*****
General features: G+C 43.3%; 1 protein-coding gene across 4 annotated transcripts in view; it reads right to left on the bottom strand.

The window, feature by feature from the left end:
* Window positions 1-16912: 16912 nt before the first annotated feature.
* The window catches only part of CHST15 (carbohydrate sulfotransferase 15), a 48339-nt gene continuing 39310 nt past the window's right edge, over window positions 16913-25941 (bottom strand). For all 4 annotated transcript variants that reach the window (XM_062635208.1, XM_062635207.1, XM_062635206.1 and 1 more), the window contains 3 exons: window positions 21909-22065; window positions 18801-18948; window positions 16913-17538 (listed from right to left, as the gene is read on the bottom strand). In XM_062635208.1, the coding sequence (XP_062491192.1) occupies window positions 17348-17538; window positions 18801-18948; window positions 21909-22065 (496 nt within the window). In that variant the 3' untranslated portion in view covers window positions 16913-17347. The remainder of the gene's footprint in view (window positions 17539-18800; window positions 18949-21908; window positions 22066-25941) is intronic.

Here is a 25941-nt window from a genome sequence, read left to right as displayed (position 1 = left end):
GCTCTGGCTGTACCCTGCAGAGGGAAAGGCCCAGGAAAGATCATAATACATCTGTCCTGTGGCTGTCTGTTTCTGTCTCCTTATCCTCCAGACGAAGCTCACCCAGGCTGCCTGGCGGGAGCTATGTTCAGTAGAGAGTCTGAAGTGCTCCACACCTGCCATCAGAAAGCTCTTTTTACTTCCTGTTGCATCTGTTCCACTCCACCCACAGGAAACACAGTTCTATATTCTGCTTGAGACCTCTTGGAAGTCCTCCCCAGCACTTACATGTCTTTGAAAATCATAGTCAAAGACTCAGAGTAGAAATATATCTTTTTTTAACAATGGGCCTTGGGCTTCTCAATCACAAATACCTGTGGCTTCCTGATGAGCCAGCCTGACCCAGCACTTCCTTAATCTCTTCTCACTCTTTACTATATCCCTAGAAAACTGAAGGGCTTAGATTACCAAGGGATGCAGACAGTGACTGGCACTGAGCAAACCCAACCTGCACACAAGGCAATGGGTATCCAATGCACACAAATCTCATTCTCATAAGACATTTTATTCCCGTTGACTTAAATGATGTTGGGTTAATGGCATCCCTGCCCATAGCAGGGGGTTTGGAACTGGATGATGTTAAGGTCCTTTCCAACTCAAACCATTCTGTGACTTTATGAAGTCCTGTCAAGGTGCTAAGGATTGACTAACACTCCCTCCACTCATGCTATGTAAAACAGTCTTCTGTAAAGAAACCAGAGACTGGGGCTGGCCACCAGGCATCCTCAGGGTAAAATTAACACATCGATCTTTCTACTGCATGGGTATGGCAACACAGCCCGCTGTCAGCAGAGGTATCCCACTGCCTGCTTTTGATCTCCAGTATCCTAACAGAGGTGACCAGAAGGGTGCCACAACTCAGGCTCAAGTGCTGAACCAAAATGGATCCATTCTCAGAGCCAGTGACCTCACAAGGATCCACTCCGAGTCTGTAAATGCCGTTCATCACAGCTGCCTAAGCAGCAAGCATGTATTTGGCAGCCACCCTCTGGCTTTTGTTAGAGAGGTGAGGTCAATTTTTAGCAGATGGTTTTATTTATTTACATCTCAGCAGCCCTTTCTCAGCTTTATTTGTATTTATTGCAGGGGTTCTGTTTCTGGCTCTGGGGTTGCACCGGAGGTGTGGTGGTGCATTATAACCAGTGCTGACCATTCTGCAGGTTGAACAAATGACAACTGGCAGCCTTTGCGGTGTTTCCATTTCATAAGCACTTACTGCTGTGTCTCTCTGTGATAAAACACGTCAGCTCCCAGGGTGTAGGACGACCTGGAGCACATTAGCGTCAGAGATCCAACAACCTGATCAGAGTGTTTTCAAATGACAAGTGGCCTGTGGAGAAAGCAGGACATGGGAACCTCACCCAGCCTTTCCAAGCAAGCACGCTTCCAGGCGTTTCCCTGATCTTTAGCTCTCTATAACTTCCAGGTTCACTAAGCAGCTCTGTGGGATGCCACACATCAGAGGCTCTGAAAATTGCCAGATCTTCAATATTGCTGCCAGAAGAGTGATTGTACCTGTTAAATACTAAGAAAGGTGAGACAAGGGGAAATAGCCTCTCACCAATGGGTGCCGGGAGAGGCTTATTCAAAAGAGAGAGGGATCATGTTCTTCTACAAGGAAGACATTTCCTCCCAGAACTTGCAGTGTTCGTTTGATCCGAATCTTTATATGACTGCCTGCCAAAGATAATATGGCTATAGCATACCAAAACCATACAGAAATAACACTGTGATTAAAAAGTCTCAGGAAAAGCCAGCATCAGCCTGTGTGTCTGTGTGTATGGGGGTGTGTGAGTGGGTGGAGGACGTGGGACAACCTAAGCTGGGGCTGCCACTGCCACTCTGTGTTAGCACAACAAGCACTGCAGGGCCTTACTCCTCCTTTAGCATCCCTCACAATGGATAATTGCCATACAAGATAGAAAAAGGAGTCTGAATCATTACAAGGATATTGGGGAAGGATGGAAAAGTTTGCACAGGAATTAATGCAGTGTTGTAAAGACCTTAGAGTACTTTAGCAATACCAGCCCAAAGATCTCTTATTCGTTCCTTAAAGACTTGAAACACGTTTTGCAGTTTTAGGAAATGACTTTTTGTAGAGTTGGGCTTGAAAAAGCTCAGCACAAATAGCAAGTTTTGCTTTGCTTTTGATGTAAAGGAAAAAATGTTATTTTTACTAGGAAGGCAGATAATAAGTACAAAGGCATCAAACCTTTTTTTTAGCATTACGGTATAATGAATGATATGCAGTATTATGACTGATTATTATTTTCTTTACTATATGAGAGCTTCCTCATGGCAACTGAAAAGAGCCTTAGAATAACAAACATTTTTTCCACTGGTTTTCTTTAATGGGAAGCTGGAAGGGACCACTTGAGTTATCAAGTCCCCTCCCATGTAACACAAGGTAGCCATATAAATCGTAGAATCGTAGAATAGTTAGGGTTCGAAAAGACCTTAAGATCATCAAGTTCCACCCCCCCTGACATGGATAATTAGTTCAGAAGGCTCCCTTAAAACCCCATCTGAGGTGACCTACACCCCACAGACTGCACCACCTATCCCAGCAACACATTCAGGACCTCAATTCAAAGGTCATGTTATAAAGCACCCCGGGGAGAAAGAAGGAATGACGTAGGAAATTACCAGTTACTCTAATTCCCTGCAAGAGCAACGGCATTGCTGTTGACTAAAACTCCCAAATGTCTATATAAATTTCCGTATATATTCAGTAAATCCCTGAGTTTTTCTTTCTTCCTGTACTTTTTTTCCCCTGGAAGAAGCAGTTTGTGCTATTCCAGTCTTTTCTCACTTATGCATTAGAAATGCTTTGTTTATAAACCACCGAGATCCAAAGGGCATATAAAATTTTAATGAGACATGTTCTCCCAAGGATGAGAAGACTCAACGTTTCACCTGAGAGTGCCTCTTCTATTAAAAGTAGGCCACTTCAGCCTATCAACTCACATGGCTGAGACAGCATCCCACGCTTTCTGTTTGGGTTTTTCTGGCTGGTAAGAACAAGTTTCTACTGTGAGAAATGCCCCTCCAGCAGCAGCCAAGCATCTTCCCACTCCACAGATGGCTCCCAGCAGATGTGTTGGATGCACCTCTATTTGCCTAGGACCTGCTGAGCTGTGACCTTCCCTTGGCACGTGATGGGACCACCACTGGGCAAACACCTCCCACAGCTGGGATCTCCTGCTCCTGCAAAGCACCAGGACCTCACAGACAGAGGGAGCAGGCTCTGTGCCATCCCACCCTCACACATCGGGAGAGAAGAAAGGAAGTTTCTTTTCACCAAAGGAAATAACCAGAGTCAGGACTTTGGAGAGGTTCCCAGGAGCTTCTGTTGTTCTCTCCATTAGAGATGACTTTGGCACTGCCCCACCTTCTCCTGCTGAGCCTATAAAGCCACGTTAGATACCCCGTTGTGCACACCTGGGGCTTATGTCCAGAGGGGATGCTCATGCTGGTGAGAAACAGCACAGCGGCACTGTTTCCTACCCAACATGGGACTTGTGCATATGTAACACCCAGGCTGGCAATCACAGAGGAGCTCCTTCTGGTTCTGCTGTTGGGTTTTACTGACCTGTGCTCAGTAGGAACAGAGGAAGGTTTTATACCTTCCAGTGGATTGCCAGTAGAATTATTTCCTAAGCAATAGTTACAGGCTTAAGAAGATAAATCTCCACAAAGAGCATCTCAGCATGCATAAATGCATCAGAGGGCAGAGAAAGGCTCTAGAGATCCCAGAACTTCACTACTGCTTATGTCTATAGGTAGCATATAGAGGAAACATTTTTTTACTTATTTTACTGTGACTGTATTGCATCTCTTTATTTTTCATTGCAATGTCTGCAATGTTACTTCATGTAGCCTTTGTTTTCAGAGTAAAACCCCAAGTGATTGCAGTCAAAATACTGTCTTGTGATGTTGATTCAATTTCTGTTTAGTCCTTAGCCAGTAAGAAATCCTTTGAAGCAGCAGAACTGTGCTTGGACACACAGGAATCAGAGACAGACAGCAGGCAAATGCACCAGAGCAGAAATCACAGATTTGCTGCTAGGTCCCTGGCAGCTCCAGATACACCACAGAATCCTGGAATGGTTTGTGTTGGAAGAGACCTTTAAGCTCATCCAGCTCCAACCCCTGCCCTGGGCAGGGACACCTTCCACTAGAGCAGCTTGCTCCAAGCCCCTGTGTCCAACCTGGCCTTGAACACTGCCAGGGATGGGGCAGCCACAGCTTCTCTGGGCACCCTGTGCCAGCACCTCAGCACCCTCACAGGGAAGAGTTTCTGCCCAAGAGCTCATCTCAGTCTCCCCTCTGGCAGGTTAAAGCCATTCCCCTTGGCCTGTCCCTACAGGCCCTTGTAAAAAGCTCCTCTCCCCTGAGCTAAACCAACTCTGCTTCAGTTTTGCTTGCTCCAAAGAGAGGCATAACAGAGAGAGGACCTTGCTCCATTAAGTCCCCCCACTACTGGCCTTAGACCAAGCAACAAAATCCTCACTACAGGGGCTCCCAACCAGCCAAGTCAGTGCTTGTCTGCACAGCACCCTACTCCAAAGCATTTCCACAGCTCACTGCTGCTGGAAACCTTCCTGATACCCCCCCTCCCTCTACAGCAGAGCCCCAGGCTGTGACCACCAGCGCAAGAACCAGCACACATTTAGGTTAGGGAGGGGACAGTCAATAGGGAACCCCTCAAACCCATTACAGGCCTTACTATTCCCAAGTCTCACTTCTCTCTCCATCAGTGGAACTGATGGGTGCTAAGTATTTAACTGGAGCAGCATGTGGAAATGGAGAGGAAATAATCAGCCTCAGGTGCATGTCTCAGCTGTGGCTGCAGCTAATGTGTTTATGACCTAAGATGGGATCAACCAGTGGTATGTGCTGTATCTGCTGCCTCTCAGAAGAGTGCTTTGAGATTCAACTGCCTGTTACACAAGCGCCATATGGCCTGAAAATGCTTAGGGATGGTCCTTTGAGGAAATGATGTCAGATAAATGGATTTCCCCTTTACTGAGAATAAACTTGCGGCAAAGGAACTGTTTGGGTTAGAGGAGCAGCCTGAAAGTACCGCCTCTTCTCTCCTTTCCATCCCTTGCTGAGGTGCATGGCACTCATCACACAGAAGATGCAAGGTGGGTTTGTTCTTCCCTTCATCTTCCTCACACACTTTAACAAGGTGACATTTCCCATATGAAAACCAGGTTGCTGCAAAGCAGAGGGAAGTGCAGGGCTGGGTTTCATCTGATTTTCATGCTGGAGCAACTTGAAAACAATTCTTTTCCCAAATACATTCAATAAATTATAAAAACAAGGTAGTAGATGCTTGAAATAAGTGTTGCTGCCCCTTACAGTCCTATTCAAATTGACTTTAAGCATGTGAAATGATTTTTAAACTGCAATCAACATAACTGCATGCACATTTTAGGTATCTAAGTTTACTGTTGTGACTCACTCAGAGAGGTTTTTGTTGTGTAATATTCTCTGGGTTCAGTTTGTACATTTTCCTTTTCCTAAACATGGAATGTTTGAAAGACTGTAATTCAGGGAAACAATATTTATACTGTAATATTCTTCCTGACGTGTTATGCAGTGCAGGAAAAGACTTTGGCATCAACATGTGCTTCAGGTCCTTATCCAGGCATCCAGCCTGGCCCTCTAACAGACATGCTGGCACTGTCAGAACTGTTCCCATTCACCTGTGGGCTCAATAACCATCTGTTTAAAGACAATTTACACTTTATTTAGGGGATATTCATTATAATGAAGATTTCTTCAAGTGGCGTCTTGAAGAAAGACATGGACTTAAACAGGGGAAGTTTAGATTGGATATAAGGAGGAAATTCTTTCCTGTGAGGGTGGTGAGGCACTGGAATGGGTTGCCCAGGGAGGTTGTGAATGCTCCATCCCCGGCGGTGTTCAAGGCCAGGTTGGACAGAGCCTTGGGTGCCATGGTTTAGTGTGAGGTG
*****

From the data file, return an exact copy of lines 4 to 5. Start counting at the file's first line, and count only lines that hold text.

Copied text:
* The window catches only part of CHST15 (carbohydrate sulfotransferase 15), a 48339-nt gene continuing 39310 nt past the window's right edge, over window positions 16913-25941 (bottom strand). For all 4 annotated transcript variants that reach the window (XM_062635208.1, XM_062635207.1, XM_062635206.1 and 1 more), the window contains 3 exons: window positions 21909-22065; window positions 18801-18948; window positions 16913-17538 (listed from right to left, as the gene is read on the bottom strand). In XM_062635208.1, the coding sequence (XP_062491192.1) occupies window positions 17348-17538; window positions 18801-18948; window positions 21909-22065 (496 nt within the window). In that variant the 3' untranslated portion in view covers window positions 16913-17347. The remainder of the gene's footprint in view (window positions 17539-18800; window positions 18949-21908; window positions 22066-25941) is intronic.

Here is a 25941-nt window from a genome sequence, read left to right as displayed (position 1 = left end):